Just a little pet peeve: why do so many people insist on mixing their concentrated disinfectant wrong? Just flat-out, blatantly wrong? As if they'd never bothered to so much as glance at the directions for mixing it?
I think every manufacturer of a disinfectant concentrate should include a little color chip on the label that says, "This is what color your disinfectant should be when properly diluted for use." Seems logical enough — that's how those little tester kits for swimming pools work.
Now, not all concentrated disinfectant products are blue, but a lot of them are and it seems that the blue ones are the most prevalent. Every one that I've used, when properly mixed for disinfection of implements, is about the color of Windex. Some are a little darker, some are a tad lighter, but Windex is just about the right color.
Unlike the intense, dark indigo color I see in salons everywhere I go. Well, that is, in the salons that bother to have disinfectant at all — at least in a visible place. In fact, at some of the cleanest, most conscientious salons I've worked in I've had to cringe and bite my tongue as coworkers proudly place their disinfectant jars on the corners of their stations — displaying such a dark and vivid shade of blue you'd think they painstakingly emptied the contents of a thousand blue Bic ink pens into that jar.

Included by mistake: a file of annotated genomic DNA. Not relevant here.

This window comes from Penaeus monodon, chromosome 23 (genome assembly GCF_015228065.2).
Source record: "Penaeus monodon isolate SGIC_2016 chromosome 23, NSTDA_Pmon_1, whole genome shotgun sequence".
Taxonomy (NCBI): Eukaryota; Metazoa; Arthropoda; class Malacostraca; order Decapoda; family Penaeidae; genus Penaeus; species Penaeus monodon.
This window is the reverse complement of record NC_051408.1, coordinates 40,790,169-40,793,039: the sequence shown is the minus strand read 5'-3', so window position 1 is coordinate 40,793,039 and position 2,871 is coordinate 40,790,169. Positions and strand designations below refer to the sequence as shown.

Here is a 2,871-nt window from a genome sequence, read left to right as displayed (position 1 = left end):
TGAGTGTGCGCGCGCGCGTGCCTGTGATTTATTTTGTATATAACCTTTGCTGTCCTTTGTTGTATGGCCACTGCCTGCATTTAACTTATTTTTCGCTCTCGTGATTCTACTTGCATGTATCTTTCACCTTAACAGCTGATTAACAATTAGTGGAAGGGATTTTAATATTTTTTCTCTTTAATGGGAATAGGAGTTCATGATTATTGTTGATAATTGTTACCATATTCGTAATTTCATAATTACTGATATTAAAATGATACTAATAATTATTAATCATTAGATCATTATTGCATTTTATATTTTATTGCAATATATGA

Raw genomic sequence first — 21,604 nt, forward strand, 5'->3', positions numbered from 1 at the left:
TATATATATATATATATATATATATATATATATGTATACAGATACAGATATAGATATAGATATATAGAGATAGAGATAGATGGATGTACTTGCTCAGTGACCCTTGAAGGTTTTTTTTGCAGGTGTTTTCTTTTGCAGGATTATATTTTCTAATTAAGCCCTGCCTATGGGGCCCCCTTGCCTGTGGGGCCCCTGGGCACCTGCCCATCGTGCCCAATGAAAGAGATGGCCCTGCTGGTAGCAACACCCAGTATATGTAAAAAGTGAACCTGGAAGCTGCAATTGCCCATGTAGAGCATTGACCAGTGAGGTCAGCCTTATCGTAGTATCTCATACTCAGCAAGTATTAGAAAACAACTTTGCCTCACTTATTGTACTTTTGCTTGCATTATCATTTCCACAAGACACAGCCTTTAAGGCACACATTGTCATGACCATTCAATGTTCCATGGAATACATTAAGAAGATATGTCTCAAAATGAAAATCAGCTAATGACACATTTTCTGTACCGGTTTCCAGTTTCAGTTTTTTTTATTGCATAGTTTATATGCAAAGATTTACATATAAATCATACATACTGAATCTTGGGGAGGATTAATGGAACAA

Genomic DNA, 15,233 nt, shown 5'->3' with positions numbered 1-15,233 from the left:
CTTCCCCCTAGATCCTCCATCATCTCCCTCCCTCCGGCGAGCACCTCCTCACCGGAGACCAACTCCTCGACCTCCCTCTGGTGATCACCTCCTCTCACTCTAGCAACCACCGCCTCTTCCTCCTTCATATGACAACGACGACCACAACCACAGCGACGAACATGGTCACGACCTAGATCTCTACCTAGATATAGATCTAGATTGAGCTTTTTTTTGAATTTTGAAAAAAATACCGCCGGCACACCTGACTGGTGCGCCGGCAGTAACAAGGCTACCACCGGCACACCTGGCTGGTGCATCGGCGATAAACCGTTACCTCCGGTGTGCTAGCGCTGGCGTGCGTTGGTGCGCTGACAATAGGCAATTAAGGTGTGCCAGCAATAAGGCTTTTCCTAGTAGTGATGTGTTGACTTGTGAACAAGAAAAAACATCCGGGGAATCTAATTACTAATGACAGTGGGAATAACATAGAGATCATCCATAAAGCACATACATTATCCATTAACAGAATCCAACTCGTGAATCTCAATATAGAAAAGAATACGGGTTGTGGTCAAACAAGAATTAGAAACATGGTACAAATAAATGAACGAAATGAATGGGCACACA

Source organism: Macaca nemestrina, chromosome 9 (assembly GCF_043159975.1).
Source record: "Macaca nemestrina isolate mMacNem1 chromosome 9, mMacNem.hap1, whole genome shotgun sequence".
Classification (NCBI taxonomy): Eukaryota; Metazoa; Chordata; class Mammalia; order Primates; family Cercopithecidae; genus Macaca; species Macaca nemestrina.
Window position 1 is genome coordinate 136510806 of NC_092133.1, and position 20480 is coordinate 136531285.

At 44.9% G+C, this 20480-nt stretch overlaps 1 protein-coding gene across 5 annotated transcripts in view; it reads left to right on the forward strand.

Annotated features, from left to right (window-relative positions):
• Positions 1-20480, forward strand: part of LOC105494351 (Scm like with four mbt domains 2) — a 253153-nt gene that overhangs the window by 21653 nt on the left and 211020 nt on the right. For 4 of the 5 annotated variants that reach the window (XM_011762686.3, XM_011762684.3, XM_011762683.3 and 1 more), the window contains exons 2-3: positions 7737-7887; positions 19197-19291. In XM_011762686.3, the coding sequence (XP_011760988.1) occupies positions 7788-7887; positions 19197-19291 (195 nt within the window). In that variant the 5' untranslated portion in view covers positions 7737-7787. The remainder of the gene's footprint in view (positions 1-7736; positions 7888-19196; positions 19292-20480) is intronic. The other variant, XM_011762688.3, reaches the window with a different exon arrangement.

I don't get it. Do people really think that these concentrates work better if they remain concentrated? You know they don't. They're meant to be diluted. When diluted with water in the proportions clearly stated in the directions for use, the resulted mixture will work according to the manufacturer's claims — which is what the EPA tested and approved and gave a little number to. Failing to follow those directions means you're disinfectant isn't doing what it's supposed to be doing the way it's supposed to be doing it. A solution that doesn't rust implements when properly diluted could make you mighty unhappy if you aren't mixing it properly. The state board could cite you for failing to properly disinfect your implements and for failing to follow manufacturers' instructions for use. Not to mention you're just throwing money down the drain — literally. Plus, that blue dye stains everything and makes your brushes look like they haven't been cleaned at all, let alone disinfected.
And then there's my personal beef: explaining to clients why some of the disinfectant is one shade of blue and another is another. That no, I am not being cheap and cutting corners trying to stretch my disinfectant. That I actually mix mine according to the directions and that, yes, that light blue is the color it's meant to be. I even went out and bought myself a little measuring cup and an empty gallon jug specifically dedicated to mixing my disinfectant.
I'm just going to stop using a blue one. I'm about to go on a blue boycott anyway.
For reprint and licensing requests for this article, Click here.
The secure and easy all-access connection to your content.
Bookmarked content can then be accessed anytime on all of your logged in devices!